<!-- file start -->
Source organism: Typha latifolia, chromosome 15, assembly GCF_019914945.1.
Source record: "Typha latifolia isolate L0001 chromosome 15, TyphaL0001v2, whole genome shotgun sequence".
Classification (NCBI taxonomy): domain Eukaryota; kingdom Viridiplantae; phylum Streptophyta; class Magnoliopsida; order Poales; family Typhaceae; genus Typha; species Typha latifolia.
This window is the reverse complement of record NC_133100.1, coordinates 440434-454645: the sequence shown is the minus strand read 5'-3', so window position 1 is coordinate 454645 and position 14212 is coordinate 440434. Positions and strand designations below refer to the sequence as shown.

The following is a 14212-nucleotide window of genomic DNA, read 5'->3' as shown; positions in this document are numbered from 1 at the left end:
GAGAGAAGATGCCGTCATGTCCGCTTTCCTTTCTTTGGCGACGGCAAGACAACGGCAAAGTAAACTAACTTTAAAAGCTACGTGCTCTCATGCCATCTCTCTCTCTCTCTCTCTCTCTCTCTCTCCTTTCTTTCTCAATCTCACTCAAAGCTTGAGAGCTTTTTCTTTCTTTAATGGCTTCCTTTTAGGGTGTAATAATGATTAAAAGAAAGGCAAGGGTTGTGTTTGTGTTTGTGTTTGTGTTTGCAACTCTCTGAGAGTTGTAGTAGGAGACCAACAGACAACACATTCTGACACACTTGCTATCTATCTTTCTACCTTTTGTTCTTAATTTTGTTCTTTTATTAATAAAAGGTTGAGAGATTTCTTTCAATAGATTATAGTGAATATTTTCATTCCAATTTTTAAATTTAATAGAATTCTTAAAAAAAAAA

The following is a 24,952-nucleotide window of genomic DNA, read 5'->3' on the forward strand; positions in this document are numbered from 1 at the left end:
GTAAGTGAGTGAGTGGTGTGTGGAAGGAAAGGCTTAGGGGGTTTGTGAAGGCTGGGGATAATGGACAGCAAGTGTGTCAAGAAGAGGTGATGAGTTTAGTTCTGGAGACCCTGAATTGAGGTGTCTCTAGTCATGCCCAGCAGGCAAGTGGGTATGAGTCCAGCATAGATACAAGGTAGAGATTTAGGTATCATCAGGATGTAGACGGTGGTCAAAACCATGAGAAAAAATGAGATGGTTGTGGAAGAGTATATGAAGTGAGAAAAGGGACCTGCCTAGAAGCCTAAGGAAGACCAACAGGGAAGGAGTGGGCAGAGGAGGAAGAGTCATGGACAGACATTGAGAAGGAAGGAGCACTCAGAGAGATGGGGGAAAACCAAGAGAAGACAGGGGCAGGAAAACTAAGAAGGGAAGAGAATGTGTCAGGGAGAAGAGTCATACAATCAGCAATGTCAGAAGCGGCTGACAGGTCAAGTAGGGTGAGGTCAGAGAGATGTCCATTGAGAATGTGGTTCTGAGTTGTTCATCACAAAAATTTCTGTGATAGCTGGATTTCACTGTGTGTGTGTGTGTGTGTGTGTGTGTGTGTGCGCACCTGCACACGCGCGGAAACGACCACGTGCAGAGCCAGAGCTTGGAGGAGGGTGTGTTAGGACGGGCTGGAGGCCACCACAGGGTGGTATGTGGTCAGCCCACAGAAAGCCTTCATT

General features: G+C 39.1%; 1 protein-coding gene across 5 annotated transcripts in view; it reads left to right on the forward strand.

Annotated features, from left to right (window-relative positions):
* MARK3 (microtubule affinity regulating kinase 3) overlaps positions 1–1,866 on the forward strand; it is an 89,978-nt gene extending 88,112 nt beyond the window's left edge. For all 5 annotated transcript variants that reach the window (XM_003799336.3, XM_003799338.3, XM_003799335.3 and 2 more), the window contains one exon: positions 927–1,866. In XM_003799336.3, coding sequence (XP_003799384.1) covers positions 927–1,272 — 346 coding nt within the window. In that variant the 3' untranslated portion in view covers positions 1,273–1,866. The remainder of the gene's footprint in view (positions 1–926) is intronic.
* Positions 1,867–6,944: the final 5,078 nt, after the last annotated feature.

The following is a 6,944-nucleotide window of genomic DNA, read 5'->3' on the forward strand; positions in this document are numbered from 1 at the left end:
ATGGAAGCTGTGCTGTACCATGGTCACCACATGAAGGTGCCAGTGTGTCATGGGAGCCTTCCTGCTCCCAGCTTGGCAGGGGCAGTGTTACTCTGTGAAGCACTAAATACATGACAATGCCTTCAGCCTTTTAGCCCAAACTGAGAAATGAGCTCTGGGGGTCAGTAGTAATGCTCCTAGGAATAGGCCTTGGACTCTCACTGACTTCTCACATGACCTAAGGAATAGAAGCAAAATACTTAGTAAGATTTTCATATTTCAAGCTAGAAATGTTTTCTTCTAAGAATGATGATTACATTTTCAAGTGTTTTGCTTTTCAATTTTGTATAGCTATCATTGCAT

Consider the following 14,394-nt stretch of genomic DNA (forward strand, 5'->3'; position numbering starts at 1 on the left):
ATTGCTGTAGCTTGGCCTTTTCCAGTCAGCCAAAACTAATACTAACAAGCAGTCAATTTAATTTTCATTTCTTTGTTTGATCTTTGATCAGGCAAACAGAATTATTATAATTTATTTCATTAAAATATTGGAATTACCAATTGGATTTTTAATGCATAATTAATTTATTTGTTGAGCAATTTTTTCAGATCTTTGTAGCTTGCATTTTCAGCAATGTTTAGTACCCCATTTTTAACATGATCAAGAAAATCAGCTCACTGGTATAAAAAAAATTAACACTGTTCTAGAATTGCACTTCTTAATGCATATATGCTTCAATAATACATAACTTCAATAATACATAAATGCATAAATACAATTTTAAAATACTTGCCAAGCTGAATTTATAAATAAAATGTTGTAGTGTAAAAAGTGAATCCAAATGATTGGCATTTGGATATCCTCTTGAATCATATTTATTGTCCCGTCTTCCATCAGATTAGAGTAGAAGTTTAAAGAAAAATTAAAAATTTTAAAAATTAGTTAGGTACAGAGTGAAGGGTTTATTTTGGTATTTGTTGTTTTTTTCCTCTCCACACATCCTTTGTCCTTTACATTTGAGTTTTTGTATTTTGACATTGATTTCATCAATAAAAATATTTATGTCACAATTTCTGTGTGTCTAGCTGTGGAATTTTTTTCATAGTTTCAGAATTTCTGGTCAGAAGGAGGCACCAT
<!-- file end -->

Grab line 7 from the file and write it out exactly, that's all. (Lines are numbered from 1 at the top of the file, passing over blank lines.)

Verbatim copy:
The following is a 24,952-nucleotide window of genomic DNA, read 5'->3' on the forward strand; positions in this document are numbered from 1 at the left end: